by Teresa Narey
Introduction and Background:
February 5, 2019 marks the first day of the Lunar New Year or Chinese New Year. The holiday begins on the night of the first new moon of the year and continues for the next several days, as the moon gets fuller. For this reason, the holiday can occur in January or February, depending on the year and phase of the moon. During this time, people celebrate with family by decorating their homes, eating special foods, and attending festivals. They also do lots of cleaning, as this time of year marks the arrival of spring, and springtime is known for renewal.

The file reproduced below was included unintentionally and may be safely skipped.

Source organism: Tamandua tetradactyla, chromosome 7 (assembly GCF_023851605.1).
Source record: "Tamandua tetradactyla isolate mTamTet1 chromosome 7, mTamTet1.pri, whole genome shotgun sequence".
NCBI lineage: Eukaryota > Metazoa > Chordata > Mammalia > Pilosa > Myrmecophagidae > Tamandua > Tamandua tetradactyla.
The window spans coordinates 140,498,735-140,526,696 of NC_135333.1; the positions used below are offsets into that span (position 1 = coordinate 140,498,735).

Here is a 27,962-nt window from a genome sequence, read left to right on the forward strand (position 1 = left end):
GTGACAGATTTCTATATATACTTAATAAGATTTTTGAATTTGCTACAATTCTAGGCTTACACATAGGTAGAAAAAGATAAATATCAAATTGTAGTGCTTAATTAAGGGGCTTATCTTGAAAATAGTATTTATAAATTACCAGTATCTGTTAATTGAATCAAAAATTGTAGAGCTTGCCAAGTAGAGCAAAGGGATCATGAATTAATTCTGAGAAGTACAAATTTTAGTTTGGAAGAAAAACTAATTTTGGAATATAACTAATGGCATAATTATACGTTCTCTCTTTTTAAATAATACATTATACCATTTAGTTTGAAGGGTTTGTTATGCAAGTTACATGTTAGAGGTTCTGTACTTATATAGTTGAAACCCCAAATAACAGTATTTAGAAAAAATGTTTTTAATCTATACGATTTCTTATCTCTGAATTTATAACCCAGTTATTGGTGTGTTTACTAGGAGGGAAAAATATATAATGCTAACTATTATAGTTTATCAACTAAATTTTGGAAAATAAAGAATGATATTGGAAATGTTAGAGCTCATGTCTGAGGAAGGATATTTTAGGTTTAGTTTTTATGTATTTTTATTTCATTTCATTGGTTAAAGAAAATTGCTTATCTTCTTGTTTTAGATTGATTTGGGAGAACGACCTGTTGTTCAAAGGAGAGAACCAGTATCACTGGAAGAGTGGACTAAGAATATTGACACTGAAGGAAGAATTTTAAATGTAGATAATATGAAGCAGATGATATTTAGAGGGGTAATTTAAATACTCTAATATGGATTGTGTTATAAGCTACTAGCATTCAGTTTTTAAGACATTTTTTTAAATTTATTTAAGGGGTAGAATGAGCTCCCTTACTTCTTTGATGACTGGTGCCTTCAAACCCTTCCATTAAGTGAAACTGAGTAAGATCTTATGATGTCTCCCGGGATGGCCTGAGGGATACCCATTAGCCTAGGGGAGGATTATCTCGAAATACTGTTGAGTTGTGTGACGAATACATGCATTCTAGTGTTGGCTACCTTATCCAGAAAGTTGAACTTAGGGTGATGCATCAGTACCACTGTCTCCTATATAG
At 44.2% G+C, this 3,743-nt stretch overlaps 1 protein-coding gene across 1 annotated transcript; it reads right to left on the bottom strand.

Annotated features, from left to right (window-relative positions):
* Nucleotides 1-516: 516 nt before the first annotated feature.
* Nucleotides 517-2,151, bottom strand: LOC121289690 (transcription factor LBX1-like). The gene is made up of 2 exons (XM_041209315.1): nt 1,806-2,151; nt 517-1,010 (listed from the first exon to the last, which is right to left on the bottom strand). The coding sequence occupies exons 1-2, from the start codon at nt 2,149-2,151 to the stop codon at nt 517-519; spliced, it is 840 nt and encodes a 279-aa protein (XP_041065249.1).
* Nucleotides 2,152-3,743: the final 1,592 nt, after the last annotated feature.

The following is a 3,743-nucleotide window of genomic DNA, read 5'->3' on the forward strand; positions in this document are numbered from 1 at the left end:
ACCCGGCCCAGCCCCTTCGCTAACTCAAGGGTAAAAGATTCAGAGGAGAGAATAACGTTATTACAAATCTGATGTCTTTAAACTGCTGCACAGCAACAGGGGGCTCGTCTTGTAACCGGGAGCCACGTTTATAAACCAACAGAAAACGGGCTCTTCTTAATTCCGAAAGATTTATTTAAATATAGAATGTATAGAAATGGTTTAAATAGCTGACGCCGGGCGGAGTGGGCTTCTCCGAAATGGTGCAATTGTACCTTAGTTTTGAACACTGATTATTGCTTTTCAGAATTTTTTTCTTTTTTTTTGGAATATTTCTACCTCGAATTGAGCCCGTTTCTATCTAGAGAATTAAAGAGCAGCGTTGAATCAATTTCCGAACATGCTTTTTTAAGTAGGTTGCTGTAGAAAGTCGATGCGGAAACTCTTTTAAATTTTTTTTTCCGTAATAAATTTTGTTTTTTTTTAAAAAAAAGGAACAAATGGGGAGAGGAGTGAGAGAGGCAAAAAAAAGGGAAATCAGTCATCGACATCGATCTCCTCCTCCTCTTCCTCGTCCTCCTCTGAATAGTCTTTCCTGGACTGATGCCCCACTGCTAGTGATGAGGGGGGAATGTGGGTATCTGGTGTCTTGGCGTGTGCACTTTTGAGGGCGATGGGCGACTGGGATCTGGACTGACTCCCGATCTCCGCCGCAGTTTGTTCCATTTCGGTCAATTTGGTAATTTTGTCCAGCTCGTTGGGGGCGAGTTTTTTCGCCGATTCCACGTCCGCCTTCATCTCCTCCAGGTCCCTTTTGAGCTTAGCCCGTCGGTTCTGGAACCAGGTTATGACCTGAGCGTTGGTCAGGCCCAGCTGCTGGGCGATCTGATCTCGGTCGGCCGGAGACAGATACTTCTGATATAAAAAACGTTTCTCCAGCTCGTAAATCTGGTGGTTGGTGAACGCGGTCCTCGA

The Lunar New Year is China’s most important holiday. The celebration started a long time ago when it is said that a monster named Nian (pronounced “NEE-ahn”) attacked Chinese villages. People scared Nian away with loud noises, fire, the color red, and lanterns. The defeat of Nian became a reason to celebrate the Lunar New Year. According to the Chinese calendar, each year is represented by an animal: ox, tiger, rabbit, dragon, snake, horse, ram, monkey, rooster, dog, pig, or rat. These animals comprise the Chinese zodiac and have unique traits attributed to them. Some believe that people embody the same traits as the animals that symbolize the years in which they were born. This year is the Year of the Pig or Zhū (pronounced “joo”), an animal that symbolizes wealth. People born during the Year of the Pig are believed to be logical and kind, among other things. Continue reading